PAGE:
The upper protective layer 112 and the lower protective layer 113 may not include any internal electrode(s), and may include the same material as the dielectric layer 111.

The plurality of internal electrodes 121 and 122 may be disposed to overlap each other with the dielectric layer(s) 111 interposed therebetween.

The internal electrodes 121 and 122 may include first and second internal electrodes 121 and 122 alternately disposed to overlap each other with respective dielectric layers interposed therebetween.

The first and second internal electrodes 121 and 122 may be exposed to the third and fourth surfaces 3 and 4, respectively.

Referring to FIG. 2, the first internal electrode(s) 121 may be spaced apart from the fourth surface 4 and may be exposed through the third surface 3, and the second internal electrode(s) 122 may be spaced apart from the third surface 3 and may be exposed through the fourth surface 4. The first external electrode 131 may be disposed on the third surface 3 of the body 110 to be connected to the first internal electrode(s) 121, and the second external electrode 132 may be disposed on the fourth surface 4 of the body 110 to be connected to the second internal electrode(s) 122.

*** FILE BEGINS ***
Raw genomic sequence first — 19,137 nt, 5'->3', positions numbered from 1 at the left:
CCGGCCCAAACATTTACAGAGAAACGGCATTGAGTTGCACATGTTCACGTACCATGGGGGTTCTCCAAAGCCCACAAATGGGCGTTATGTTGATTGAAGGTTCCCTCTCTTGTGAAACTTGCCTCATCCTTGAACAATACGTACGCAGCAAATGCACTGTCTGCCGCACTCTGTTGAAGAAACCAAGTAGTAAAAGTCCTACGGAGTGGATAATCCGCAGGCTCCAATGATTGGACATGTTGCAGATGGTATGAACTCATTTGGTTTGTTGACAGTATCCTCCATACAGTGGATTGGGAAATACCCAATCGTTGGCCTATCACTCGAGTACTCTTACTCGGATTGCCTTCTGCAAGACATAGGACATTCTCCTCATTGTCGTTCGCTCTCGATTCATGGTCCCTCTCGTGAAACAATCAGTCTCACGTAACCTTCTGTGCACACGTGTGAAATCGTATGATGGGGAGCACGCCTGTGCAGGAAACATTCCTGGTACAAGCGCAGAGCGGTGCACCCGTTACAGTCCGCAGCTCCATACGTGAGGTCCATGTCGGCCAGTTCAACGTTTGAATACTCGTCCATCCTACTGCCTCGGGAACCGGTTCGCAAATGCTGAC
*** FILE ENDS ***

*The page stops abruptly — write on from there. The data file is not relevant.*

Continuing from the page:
For example, the first internal electrode(s) 121 is/are not connected to the second external electrode 132 and is/are connected to the first external electrode 131, and the second internal electrodes 122 is/are not connected to the first external electrode 131 and is/are connected to the second external electrode 132. Thus, the first internal electrode (s) 121 is/are formed to be spaced apart from the fourth surface 4 by a predetermined distance, and the second internal electrode(s) 122 is/are formed to be spaced apart from the third surface 3 by a predetermined distance.

The first and second internal electrodes 121 and 122 may be electrically isolated from each other by the dielectric layer(s) 111 disposed therebetween.

Referring to FIG. 3, the body 110 may be formed by alternately laminating dielectric layer(s) 111 on which the first internal electrode 121 is printed and dielectric layer(s) 111 on which the second internal electrode 122 is printed, in a thickness direction (a Z direction) and sintering the alternately laminated dielectric layers 111.